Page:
Setup based on IoT

Figure 1. The IoT system consisted of two main node types: one used to monitor air temperature, relative humidity, and air velocity (left image), and the other to monitor mean radiant surface temperature (central image). The experiments were conducted in the living room of an ETS residence apartment (sensor network layout shown in the right image).

A Video Game-Like Monitoring Experience

We used one of the most powerful game engines to develop a VR application that provides an immersive and intuitive experience of thermal comfort monitoring (screenshots of the VR experience shown in Figure 2). The developed VR application can be easily deployed for use with different VR headsets widely available on the market. To create the main 3D virtual environment, we used the extensive geometric data on building spaces readily available in BIM models. Then we added a first-person character controller feature, so when the end user wears the headset she can start to freely navigate through a virtual replication of the building interiors and observe the live sensor data, surface radiation, and thermal comfort charts. Using the VR interface, users can intuitively interact with the virtual environment—choosing the occupant’s level of clothing insulation—and perform various what-if analyses based on the live sensory data and user-defined modifications of the comfort parameters.

Virtual reality application

Figure 2. Screenshots of the VR application: Live sensor data and comfort chart visualization (left); radiant temperature monitoring (centre), and user interface menu (right).

Conclusion

In the scientific lens, this work offers original contributions by investigating the synergistic benefits of three digital technologies (BIM, IoT, and VR) for the purpose of creating virtual twins of indoor building spaces used for live monitoring of thermal comfort conditions (in accordance to ASHRAE standard 55). From a practical point of view, the proposed system provides the immersive experience of walking through virtual spaces and intuitively observing actual thermal sensations. Putting this system into practice, a figurative example can be an interior designer with an artistic background but unfamiliar with the profound techniques of thermal comfort assessment, navigating through the virtual spaces and easily scanning spots flagged with discomfort signs to make informed decisions with regards to the space layout, without the need of being actually present in the physical space.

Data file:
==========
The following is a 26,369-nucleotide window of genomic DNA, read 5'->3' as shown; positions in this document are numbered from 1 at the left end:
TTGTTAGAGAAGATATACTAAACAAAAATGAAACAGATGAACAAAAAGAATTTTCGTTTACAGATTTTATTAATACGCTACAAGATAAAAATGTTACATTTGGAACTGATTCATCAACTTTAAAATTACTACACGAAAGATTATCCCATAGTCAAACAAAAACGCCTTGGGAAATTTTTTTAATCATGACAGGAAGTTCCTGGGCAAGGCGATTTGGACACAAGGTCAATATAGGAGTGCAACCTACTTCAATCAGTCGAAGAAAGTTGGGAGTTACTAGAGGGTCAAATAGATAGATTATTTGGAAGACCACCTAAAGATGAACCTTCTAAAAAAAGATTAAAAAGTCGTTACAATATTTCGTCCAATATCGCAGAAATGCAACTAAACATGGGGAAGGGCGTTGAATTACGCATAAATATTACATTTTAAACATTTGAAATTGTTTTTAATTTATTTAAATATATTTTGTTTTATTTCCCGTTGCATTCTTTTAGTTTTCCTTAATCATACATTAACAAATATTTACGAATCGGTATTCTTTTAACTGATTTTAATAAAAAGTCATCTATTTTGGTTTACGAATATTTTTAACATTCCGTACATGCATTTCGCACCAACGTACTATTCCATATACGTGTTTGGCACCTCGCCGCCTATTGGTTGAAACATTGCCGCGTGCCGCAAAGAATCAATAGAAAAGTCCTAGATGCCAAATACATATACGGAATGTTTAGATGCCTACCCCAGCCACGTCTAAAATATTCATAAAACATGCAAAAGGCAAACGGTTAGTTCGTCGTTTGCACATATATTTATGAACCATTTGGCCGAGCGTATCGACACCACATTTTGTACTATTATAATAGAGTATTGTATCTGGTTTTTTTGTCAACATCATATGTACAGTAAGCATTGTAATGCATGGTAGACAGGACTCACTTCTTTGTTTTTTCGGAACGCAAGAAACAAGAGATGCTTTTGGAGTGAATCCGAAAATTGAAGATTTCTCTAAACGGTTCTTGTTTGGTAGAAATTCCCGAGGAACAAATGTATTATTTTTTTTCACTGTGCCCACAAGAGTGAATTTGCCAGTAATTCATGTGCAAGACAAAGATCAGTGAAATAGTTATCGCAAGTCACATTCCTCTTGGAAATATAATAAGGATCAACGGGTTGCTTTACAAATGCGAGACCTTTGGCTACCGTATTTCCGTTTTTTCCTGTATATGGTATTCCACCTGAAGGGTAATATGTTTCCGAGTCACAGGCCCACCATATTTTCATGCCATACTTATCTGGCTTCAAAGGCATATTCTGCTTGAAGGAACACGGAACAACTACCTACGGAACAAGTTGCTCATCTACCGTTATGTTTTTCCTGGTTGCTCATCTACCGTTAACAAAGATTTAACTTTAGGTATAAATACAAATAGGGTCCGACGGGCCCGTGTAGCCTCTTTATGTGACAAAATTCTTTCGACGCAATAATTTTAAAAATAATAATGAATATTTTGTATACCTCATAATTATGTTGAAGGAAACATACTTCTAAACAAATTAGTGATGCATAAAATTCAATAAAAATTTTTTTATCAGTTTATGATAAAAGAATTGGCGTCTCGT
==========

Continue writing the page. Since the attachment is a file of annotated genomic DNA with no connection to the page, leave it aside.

Additional Information

For more information, please read the following research paper:

Shahinmoghadam, M.; Natephra, W.; Motamedi, A. 2021. “BIM- and IoT-based virtual reality tool for real-time thermal comfort assessment in building enclosures.” Building and Environment, Volume 199, 107905, ISSN 0360-1323,

Mehrzad Shahinmoghadam

Author's profile

Mehrzad Shahinmoghadam is a PhD candidate and research assistant in the Department of Construction Engineering at ÉTS.

Program : Construction Engineering 

Research laboratories : GRIDD – Research Group in Integration and Sustainable Development in Built Environment 

Author profile

Worawan Natephra

Author's profile

Worawan Natephra is an assistant professor in the Digital Building Information and Virtual Environment Laboratory, Department of Architecture at Mahasarakham University, Thailand.

Author profile

Ali Motamedi

Author's profile

Ali Motamedi a is a professor in the Construction Engineering Department at ÉTS. His research interests include Building Information Modeling (BIM), Internet of Things (IoT), Digital Twin, Cyber-Physical Systems (CPS), Advanced visualizations, and the applications of Artificial Intelligence in the construction industry.

Program : Construction Engineering 

Research laboratories : GRIDD – Research Group in Integration and Sustainable Development in Built Environment 

Author profile